Creativity is dangerous, it must by definition be about something new, and newness challenges existing patterns of what is acceptable. Things that were not acceptable to early humans could put you outside of the group, being outside of the group is dangerous because early humans were threatened by all manner of predators. There is a lot of evidence in the form of human skulls that have teeth marks from such loveable creatures as sabre toothed tigers to underline that one human on their own was pretty vulnerable.

There is a long history of the threat perceived by groups to people not responding to following the rules, spoken or otherwise. just following the wrong religion could mean a quick or indeed tortuous death, and still societies lock people up who pose no material threat but who dare to be at a tangent. My contention is that there is a deeply conditioned set of responses that can make creativity feel threatening. Which creative person hasn’t prevaricated rather rather than starting work? So, how do we change some patterns of behaviour within us?

Take a small plant in a pot and put it on a window ledge, as the plant grows does it grows it begins to lean towards the window and the available daylight. What I am providing below is about finding what to shine the light upon and to build upon.

Appreciative Inquiry holds that it’s better to work from what works rather than to try working with what doesn’t. Shine the light on what works, strengthen that and then what doesn’t work becomes easier to fix. Problem; if I don’t know what works I can’t overcome what doesn’t!

For most of us we don’t realise what a treasure house of potential we hold and what others would gladly have. To create and become an imagineer requires us to know what we can use to battle against the crisis of confidence, blocks and barriers that come our way.

For many years I have used 4 quadrants to help my coaching clients to start build a new future using the resources available to them. Starting with one of the quadrants we can can eventually bring all four together and build a holistic picture. The four quadrants will show you where you can safely build and by default those areas that may be unsafe foundations from which to try and build.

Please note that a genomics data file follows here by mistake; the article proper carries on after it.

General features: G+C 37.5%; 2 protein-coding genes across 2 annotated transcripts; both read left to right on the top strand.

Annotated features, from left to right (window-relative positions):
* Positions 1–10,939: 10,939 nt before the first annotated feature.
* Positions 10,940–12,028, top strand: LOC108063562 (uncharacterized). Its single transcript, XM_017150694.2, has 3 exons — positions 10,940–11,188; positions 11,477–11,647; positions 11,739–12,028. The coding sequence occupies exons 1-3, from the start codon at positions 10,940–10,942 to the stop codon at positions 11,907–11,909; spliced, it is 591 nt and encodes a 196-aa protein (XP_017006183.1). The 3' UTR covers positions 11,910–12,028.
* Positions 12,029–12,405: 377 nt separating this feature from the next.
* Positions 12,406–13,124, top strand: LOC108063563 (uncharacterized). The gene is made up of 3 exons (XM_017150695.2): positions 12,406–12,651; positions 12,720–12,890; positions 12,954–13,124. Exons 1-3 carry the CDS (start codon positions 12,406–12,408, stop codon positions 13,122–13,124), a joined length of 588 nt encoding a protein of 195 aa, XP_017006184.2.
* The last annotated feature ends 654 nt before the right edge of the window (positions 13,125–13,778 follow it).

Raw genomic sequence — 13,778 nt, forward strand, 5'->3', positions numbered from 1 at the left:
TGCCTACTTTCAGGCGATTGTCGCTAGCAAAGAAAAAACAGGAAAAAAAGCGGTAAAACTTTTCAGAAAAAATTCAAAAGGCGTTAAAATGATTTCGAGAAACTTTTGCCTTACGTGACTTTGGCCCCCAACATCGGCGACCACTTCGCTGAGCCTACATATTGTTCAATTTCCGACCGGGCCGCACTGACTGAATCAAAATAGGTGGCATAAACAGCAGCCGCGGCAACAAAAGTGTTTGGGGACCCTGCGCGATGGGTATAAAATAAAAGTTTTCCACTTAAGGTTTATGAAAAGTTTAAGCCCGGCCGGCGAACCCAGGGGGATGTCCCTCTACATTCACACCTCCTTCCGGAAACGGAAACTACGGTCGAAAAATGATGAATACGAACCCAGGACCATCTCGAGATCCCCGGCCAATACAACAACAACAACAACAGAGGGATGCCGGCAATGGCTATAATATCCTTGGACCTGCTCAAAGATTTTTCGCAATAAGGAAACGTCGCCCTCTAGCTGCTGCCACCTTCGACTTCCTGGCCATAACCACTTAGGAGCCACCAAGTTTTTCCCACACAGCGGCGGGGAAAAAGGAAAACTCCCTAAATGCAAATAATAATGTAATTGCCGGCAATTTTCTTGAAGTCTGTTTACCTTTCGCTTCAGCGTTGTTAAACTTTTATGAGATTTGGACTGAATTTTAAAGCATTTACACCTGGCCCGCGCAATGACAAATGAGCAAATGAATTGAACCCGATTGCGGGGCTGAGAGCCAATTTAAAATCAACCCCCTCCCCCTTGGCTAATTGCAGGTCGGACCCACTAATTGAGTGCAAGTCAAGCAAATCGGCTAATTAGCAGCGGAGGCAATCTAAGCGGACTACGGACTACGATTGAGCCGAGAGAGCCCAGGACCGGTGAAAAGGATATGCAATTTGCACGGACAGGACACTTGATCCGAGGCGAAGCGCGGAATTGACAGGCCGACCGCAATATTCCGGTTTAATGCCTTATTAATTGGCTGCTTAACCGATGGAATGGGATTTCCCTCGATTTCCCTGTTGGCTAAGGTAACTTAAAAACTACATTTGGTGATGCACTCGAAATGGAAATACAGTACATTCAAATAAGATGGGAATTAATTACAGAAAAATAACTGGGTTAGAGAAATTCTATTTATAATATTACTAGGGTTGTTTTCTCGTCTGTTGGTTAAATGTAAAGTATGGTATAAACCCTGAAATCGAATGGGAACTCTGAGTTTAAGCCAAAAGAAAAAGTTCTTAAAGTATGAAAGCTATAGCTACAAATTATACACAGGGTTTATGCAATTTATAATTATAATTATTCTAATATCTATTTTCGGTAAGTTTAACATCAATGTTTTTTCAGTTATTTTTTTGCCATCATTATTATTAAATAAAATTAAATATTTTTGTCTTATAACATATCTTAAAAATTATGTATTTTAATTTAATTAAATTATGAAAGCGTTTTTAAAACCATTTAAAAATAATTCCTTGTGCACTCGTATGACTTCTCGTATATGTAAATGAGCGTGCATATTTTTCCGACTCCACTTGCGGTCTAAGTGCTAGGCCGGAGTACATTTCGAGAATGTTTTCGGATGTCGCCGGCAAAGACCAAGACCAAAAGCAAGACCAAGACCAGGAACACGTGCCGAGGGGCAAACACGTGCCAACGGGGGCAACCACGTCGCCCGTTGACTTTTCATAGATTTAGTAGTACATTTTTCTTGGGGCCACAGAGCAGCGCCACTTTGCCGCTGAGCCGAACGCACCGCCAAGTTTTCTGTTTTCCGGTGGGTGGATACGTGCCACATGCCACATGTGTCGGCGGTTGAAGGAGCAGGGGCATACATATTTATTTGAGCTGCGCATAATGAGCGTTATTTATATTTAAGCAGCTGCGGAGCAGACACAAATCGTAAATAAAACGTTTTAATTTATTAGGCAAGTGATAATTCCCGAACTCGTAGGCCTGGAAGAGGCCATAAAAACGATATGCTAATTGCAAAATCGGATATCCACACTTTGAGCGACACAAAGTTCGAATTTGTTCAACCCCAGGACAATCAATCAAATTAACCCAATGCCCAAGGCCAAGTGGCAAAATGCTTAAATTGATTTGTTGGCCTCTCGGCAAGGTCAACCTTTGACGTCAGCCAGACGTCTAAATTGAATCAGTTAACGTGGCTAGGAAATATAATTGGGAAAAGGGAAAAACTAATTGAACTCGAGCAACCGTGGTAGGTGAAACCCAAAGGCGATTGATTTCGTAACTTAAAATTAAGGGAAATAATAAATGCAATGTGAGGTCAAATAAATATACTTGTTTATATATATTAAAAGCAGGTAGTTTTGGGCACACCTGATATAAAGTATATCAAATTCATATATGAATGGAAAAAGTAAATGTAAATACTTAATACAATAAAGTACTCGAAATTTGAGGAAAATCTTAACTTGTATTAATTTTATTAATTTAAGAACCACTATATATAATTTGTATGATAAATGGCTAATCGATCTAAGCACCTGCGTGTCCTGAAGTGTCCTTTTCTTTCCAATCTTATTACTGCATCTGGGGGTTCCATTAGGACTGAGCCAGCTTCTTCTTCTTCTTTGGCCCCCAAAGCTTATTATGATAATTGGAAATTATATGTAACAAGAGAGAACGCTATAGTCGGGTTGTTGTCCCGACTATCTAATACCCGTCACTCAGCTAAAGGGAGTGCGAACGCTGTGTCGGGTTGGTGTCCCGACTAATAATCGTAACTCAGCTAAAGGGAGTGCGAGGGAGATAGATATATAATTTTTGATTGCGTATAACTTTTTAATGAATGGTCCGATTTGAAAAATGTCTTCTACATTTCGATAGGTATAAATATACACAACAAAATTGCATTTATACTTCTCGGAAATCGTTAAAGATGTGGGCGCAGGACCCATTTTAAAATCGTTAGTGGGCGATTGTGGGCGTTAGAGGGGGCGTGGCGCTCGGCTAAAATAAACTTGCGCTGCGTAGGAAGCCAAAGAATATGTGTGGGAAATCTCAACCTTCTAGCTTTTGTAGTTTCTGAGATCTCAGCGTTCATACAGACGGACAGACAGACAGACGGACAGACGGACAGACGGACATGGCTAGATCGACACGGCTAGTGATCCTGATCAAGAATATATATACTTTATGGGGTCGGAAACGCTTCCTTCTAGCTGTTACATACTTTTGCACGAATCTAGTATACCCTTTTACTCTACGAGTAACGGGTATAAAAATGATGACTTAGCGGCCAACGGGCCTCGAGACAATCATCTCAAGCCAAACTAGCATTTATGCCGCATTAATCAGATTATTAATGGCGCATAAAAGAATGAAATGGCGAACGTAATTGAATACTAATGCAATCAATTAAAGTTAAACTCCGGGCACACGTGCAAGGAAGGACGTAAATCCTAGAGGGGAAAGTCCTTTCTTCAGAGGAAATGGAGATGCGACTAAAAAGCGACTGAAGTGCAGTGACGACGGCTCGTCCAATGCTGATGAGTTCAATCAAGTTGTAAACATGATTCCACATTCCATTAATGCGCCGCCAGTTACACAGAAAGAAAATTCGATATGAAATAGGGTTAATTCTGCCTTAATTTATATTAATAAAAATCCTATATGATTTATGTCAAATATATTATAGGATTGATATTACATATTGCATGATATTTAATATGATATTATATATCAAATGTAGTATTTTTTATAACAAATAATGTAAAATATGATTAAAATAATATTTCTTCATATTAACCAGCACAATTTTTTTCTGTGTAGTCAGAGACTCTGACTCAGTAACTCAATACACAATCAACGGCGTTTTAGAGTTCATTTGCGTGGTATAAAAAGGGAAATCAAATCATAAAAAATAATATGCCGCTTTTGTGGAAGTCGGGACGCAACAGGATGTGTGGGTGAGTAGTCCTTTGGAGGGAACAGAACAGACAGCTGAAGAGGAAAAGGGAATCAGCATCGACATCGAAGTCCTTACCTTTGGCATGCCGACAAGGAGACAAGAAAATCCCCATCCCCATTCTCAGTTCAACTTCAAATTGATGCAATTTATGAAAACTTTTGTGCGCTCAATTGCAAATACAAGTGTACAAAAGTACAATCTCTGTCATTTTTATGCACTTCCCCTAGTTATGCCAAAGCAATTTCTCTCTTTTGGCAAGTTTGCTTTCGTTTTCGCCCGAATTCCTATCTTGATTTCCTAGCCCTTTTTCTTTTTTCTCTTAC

This is the first top left quadrant, MY STRENGTHS. You may chose to score them yourself, perhaps out of 10. Then without disclosing your marks, ask others to score you (you may want to do this as an exercise with at least two quadrants together when you ask others). I always urge the person being coached to ask an honest partner to feedback to them what they experience of the person being coached, and to score the list. Even better is when the person giving feedback can give examples. Try not to self-justify. Subsequent questions arise as to why all too often the feedback is surprisingly positive in so may areas. We begin to become aware of how others see us, what we can build upon and what can more easily be strengthened.


  • Sense of values
  • Creativity
  • Curiosity
  • Open-mindedness
  • Love of learning
  • Perspective (wisdom)
  • Bravery
  • Persistence
  • Integrity
  • Vitality
  • Love
  • Kindness
  • Social Intelligence
  • Responsibility
  • Fairness
  • Leadership
  • Forgiveness and mercy
  • Humility/Modesty
  • Prudence
  • Self-regulation/control
  • Appreciation of beauty and excellence
  • Gratitude
  • Hope
  • Patience
  • Transpersonal

Transpersonal by the way is about the spiritual, the soul, the soulful; this may be religious, but equally it can be experiencing the transformative effect of a beautiful view, a piece of music, a work of art etc.etc.

Over the next three posts I will give you the other quadrants so you can gather together Strengths, Skills, Resources and inspirations and grow towards the light.